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Dogs that lick... a lot
July 13, 2014 10:51 AM   Subscribe

I have two Jack Russell Terriers, both sixish years old, and both with odd licking issues. One licks the exposed skin of people: legs, hands, feet. If you push him away, he will lick the couch. He has done this since he was a puppy, and though I think it's odd and slightly embarrassing when he goes to town on an unwitting friend's shin, it doesn't concern me. Our other dog has started licking his own front legs, above his paws (what his forearm would be if he were a person), so much that they are stained pink. He's done this for a few months now. When I took him to our vet for his yearly checkup, I asked whether she thought it was allergies. She said no, that it could be anxiety or arthritis. She didn't get into much depth (she is new to our vet office, and I don't know that I love her). He walks and runs just fine, so I don't think he is in pain. Does anyone out there have experience with compulsive canine lickers? Do I try to stop them (and if so, how?), or just let them be weird? Or do I change to a new vet who might be a bit more forthcoming?
posted by hippychick to Pets & Animals (11 answers total) 2 users marked this as a favorite
 
Our Jack Russell, ~8 years old, does the same thing, though maybe not to that degree. She doesn't lick everyone; the closest thing to a guess I have is that she likes salty/sweaty skin. She does it more to people in the summer when they've just come indoors. She also licks her front paws for no clear reason, more often than licking people; could be related, since I think dogs have some sort of sweat-like gland on their paws. She is anxious, but it doesn't seem to be related; seems like she just enjoys it.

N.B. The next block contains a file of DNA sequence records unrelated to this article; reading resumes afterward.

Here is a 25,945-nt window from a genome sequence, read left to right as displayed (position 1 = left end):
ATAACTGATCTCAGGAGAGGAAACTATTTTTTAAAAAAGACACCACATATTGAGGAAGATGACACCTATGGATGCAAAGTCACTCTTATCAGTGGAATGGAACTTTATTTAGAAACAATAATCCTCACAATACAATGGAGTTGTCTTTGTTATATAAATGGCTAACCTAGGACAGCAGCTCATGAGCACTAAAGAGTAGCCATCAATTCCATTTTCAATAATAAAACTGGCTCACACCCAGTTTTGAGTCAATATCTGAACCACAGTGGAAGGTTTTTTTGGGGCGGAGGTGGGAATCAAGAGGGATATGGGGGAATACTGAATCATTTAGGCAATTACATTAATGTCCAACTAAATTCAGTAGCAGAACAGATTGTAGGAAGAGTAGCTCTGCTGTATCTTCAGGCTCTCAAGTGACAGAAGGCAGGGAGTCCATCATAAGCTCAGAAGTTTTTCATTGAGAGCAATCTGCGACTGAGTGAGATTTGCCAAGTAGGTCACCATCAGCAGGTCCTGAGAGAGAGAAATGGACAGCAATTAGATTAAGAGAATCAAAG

The noise bugs me when I'm trying to sleep or read, so I tell her to knock it off. She doesn't mind terribly, at least not that I can tell; she usually just goes to another room.
posted by supercres at 11:00 AM on July 13


My dog (bichon and poodle mix) has done this since she was a puppy. Her mid left front leg is stained dark red from it and we get comments everywhere we go about it. In her case, I think it's anxiety and she uses that like a pacifier or a kid sucking her thumb. I can tell her to stop and she will for a minute or two, then she goes right back to it.

At my vet's suggestion, over the years she has been on Prozac, Benadryl, and most lately melatonin for anxiety. I think they helped a little but nothing helped so much that I left her on it long-term. I've also tried a few physical barriers such as a baby sock, and some gauze-type wrapping, that she had off within 10 minutes or so. I'm not willing to make her wear an E collar day in and day out for something that's not really physically hurting anything.

I, too, will be watching this question to see if any great suggestions are forthcoming.
posted by SweetTeaAndABiscuit at 11:09 AM on July 13


My dog (chihuahua mix) does this (licking forearms/paws and human skin). We've ruled out food allergies (tried all of the crazy expensive low-allergy food). He was on prozac for a while, which did help a bit, but I think mostly because it made him more sleepy overall. The new vet to our practice thought it might be airborne allergies (pollen, dust, etc). So we have him on 5mg of loratadine right now (i.e. claritin) at her suggestion. This actually does seem to help a lot, without the accompanying sluggishness. Fish oil also helped him but no matter how small the dose it always gave him soft stool, so that was a no-go. To the extent it's behavioral/habitual now (rather than just medically-based), combining a method with wearing a cone (I recommend the comfy cone) for a bit to break the habit.
posted by melissasaurus at 11:26 AM on July 13 [1 favorite]